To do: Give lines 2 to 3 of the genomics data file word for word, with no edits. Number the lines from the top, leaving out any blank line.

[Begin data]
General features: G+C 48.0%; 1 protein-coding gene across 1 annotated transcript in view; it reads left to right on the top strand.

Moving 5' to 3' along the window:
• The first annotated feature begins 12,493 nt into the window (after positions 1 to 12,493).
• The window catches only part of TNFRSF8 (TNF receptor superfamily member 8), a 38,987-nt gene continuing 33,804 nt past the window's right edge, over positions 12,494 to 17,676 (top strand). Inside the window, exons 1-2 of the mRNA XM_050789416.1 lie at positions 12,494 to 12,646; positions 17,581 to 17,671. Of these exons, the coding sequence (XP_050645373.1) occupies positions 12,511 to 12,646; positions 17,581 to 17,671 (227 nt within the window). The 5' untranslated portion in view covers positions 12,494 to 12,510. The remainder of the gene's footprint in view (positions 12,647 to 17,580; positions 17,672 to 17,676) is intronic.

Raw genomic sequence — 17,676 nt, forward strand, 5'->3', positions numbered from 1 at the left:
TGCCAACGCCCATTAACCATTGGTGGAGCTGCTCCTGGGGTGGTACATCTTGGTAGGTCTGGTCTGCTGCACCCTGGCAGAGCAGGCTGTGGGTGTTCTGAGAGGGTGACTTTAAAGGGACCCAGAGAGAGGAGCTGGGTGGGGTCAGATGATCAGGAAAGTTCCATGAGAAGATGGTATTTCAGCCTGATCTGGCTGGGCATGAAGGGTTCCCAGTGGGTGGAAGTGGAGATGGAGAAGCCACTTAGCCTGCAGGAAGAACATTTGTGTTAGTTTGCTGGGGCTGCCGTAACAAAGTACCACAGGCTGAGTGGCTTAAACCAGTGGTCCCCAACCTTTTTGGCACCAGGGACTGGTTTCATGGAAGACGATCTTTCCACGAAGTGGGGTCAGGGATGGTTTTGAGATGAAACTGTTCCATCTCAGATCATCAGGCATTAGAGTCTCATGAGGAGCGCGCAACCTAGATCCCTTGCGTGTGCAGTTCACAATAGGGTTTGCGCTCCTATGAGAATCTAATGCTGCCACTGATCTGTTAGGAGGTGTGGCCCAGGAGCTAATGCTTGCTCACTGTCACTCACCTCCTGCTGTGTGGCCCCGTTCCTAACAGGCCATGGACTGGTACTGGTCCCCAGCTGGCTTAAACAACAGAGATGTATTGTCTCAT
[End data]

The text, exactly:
Moving 5' to 3' along the window:
• The first annotated feature begins 12,493 nt into the window (after positions 1 to 12,493).